- The Washington Times - Thursday, April 13, 2006

College students are becoming more religious, and it’s affecting their political views, according to a new Harvard University survey of this potentially influential voting bloc. “Religious centrists” rule, according to the university.

A full 70 percent say religion plays an important part in their lives, with a quarter saying their spirituality has increased at college. Six out of 10 say they are concerned about the moral direction of the country, according to the poll of 1,200 students from across the country, conducted March 13 to 27 and released Tuesday.

“Religion and morality are critical to how students think about politics and form opinions on political issues,” said Jeanne Shaheen, a former New Hampshire governor and director of Harvard’s Institute of Politics, which conducted the poll.

The Harvard study advises political parties to woo the spiritually inclined, a demographic that the popular press mostly deemed the exclusive territory of the “religious right” in the past two presidential elections.

“This analysis foreshadows the 2008 general election campaign for president where religious centrists, nearly a quarter of the student vote, will be the critical swing vote … and likely the most influential group in American politics for years,” according to the survey.

Attracting the elusive youth vote with hip text messages and celebrities is already a serious business among multiple partisan interest groups: 12 million voters ages 18 to 24 went to the polls in the 2004 presidential election, up 25 percent since 2000. But the groups are after larger prey. The young population is a behemoth demographic: There are 71 million Americans who are younger than 30, and they are a target.

“Generation Y is large, increasingly active and up-for-grabs politically,” F. Christopher Arterton of George Washington University’s Graduate School of Political Management said last month after releasing the school’s new analysis of innovative voter initiatives aimed at the young and restless.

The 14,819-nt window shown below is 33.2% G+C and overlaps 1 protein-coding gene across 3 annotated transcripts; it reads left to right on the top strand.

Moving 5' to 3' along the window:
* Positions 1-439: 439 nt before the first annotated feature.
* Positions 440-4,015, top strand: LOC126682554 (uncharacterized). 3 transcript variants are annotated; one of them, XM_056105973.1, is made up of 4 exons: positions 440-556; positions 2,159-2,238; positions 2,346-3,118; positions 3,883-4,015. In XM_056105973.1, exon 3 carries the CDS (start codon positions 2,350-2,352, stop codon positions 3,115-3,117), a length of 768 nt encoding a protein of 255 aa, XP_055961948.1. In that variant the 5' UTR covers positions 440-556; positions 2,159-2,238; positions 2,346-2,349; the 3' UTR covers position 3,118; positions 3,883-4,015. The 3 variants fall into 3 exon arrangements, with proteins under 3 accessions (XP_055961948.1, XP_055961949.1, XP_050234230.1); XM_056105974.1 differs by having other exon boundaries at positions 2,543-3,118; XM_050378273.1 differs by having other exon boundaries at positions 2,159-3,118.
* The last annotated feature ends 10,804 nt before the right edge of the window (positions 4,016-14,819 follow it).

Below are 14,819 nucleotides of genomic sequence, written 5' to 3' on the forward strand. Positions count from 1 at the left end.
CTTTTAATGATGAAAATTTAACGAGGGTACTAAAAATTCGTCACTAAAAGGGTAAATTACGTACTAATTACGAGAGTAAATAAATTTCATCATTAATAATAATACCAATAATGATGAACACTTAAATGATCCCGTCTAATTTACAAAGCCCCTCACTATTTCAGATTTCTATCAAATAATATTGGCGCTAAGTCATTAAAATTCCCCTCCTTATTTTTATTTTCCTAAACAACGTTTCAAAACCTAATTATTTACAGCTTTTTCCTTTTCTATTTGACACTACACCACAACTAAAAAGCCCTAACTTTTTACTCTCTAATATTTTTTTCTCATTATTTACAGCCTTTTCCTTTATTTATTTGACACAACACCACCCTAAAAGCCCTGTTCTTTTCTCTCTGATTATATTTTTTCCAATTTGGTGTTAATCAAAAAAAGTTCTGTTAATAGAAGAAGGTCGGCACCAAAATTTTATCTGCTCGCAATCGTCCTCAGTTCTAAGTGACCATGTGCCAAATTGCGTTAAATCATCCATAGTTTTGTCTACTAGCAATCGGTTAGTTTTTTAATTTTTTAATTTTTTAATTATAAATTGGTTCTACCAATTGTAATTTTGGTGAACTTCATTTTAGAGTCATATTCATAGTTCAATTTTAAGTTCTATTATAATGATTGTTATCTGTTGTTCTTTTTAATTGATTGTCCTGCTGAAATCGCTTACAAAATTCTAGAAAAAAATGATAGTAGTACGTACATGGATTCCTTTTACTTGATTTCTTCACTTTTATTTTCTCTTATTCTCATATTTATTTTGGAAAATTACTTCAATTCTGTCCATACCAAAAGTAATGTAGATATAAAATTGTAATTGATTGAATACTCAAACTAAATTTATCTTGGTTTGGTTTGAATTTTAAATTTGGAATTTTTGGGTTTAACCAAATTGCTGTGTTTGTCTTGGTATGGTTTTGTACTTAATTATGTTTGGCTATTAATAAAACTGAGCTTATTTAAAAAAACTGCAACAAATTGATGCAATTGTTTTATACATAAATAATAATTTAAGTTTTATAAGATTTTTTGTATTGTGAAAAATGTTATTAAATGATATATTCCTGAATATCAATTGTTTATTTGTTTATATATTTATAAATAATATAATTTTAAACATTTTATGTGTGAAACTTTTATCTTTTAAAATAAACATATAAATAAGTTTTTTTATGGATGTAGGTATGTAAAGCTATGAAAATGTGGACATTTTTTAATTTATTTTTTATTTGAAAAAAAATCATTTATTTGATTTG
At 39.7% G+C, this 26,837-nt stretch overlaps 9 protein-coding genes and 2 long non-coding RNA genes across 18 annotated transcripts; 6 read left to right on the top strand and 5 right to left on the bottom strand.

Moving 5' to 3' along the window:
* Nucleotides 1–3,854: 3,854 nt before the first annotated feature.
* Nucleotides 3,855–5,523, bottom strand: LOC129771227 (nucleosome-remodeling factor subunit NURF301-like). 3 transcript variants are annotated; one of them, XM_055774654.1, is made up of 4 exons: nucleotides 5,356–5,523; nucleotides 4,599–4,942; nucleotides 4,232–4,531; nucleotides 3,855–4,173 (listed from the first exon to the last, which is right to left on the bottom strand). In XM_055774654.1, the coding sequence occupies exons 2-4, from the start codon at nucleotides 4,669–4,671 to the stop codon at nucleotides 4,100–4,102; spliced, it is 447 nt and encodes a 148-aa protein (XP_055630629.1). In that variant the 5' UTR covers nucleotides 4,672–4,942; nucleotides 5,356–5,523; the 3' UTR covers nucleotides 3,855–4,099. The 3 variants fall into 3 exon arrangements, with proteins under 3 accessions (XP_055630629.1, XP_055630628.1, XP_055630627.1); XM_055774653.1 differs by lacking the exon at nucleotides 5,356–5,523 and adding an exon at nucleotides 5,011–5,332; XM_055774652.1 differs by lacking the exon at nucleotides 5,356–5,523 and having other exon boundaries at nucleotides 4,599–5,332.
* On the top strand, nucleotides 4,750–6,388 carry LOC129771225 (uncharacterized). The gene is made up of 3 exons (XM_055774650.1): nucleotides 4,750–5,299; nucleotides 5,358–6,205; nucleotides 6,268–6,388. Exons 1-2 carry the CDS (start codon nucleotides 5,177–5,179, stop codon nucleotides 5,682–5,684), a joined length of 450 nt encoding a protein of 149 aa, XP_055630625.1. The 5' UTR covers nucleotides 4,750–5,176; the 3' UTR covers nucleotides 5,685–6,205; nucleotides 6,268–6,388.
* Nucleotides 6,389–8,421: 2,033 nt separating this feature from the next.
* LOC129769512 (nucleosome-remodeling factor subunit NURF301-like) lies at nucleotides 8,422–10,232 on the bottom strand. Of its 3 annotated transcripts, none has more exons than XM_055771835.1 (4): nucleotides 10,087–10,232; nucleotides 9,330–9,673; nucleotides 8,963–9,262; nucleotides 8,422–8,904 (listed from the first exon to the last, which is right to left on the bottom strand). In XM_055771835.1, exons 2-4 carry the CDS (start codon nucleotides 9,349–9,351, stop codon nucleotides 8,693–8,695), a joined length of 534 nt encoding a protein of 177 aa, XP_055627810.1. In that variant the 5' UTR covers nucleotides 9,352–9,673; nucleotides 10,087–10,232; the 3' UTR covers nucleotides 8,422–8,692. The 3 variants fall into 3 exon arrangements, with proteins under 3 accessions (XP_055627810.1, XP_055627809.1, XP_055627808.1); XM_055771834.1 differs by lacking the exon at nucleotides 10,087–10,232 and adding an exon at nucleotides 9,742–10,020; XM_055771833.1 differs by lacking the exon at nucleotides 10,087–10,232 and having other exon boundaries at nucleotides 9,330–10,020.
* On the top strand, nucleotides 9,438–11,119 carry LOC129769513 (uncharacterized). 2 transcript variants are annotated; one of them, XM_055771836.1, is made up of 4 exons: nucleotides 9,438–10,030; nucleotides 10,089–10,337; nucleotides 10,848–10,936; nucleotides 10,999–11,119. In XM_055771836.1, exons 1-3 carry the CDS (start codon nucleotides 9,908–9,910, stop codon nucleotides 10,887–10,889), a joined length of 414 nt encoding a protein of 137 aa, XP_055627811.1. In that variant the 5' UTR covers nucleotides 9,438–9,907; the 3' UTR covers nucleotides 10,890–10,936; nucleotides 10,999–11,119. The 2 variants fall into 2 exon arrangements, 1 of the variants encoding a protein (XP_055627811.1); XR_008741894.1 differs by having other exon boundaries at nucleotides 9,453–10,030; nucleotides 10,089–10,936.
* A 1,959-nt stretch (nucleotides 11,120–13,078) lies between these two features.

The Harvard researchers had their own unorthodox methods. Using a “political personality test,” the pollsters divided the youth vote into subsets that bend ideological barriers and create a number of political hybrids, they say.

Overall, the youthful voting bloc is 32 percent Democrat, 24 percent Republican and 41 percent independent or unaffiliated. In addition, 44 percent are “traditional” liberals and 16 percent “traditional” conservatives, with two more identifications thrown into the mix: religious centrists and secular centrists.

Just who are these religious centrists? According to Harvard, they are optimistic about the future, politically engaged and deeply concerned about the moral direction of the United States. They also are protective of the environment; support universal health care and free trade, and draw the support of young Hispanics and blacks.

Secular centrists, in the meantime, are optimistic but do not factor religion into their thinking. They support abortion and homosexual rights and are least likely to vote.

A breakdown of collegiate party preferences reveals further complexities. Republicans are composed of 34 percent traditional conservatives, 30 percent religious centrists, 20 percent secular centrists and 16 percent who consider themselves traditional liberals.

Among Democrats, 59 percent are traditional liberals, 24 percent are religious centrists, 9 percent secular centrists and 7 percent are traditional conservatives.

The new labels may portend some more flexible thinking on the part of anxious political consultants.

“Party identification is misleading, antiquated and only tells a small part about the beliefs of an individual,” according to the survey, which advised Democrats not to cede issues of morality to the Republican Party and admonished Republicans to focus on issues beyond the “‘Big Three’ — abortion, stem-cell research and gay marriage.”

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